In January this year, Maninder Mehta left his wife and kids in Sydney to travel to India to see his father, who was gravely ill and needed open-heart surgery.
He also wanted to provide support for his 70-year-old mother, who has no other family in India.
“Sadly, [my father] passed away after his surgery in February, and this came as a shock to all of us, especially our mother,” Maninder told SBS News. “Now my mother is in a most vulnerable position as she was completely dependent on my father, who was pretty active otherwise. [My family] wanted to take our mother along [back home to Australia] so we can grieve together as a whole family.”
But the closure of Australia’s international border has made Maninder’s wish difficult, even though his mother has a valid family-sponsored visa. He says his mother’s travel application has been denied nine times, despite assurances to the government the family will cover her medical and quarantine expenses. She’s also already had her first dose of the AstraZeneca COVID-19 vaccine. For now, Maninder has begrudgingly decided to stay in India with his mother, leaving his wife and kids in Sydney alone.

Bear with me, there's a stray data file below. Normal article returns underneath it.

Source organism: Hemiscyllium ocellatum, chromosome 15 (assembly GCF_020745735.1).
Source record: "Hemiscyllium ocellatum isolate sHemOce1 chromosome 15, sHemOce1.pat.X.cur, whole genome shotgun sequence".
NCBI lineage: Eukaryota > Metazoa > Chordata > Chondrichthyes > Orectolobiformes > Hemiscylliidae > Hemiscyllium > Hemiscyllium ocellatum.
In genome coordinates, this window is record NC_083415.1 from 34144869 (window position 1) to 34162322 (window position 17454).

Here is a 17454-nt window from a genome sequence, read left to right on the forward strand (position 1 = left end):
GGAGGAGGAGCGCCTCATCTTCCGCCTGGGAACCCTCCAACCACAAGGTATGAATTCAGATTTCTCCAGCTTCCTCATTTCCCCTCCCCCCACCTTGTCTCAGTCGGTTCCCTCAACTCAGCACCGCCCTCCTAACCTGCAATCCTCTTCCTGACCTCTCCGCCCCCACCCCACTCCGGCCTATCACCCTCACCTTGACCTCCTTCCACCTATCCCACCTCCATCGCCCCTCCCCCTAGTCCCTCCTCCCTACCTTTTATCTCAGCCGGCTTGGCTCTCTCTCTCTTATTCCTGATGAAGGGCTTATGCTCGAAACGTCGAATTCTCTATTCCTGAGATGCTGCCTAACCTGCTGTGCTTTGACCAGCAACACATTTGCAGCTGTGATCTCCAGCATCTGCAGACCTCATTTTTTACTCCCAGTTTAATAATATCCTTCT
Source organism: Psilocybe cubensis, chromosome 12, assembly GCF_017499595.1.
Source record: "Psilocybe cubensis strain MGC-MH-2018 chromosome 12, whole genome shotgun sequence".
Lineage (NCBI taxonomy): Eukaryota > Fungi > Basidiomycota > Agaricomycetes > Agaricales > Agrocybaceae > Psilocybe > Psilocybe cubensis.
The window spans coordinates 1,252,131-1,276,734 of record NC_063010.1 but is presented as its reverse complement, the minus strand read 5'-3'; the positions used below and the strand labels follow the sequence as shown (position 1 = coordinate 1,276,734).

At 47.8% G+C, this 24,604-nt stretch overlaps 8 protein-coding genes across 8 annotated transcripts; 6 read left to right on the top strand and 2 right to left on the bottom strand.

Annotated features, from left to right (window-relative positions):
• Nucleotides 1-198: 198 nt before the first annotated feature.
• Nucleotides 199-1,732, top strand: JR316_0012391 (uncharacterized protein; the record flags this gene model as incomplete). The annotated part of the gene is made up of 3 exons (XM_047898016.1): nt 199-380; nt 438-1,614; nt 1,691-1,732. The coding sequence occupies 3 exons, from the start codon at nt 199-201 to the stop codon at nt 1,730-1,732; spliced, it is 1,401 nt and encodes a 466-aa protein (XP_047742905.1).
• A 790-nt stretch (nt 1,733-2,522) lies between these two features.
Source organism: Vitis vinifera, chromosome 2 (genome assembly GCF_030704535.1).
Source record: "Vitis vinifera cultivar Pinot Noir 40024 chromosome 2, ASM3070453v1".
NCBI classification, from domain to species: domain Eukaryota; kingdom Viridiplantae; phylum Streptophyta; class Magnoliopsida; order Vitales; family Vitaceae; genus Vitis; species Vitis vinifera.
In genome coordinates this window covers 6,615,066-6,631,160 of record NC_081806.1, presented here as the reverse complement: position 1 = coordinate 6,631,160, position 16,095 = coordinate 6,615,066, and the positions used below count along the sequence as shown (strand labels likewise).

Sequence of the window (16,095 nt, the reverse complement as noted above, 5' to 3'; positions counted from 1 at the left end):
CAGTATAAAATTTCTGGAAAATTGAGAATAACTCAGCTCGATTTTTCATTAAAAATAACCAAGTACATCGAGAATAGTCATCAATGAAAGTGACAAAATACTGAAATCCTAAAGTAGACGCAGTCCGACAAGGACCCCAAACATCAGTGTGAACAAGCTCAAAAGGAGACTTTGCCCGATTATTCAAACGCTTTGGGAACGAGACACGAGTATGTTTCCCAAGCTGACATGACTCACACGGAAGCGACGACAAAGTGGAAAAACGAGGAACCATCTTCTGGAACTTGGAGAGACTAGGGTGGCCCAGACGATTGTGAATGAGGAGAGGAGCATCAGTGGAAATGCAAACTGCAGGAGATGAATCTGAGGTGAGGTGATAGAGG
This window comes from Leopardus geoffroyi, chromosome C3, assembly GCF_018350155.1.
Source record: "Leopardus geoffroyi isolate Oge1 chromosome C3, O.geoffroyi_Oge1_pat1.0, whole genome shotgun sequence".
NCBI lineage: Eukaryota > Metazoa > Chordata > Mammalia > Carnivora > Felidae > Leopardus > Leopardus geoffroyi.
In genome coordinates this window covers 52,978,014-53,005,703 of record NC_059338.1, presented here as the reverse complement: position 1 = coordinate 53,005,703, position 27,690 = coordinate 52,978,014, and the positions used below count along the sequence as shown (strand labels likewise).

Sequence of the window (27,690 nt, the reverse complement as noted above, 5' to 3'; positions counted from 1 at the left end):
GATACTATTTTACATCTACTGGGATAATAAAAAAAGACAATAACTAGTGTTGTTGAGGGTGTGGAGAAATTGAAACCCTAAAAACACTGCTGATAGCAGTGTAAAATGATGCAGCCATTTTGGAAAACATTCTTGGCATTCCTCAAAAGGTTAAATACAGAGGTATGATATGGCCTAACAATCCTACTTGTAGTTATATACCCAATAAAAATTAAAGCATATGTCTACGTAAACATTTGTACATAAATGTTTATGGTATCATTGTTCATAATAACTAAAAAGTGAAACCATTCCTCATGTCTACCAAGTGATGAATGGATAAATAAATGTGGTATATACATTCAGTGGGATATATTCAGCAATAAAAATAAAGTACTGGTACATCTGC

Why do I have to choose between my vulnerable mother and my young kids?” he said.
Maninder’s brother Shail lived in Perth and was initially denied an exemption to travel on compassionate grounds while their father was critically ill. He was only granted a travel exemption after his father passed away.
Now in hotel quarantine in Australia, he worries for his mother and brother in India, where coronavirus cases are rising. “My mother has high blood pressure and is on diabetic medicine,” Shail said. “Our doctor has categorically told us that our mother is at risk of dying if her blood sugar drops, and she often forgets to take medicine because she is still grieving.”
The brothers had been hoping Australia’s vaccination rollout would soon open the country’s international border to cases like theirs. But with the national program delayed following new advice surrounding the AstraZeneca shot, and as experts warn, the reopening of international borders is dependent on solid vaccine uptake, the Mehta brothers are frustrated.
“This delay and mismanagement of supply and rollouts have further pushed us away from our family and kids back home,” Maninder said. Shail said even though the number of new COVID-19 cases in Australia is low, the emotional impact of the border closures is anything but. You have the effect of COVID everywhere in our country in the form of families being devastated and businesses being destroyed. Something has gone wrong here that we have put all our eggs in one basket with the AstraZeneca vaccine,” he said.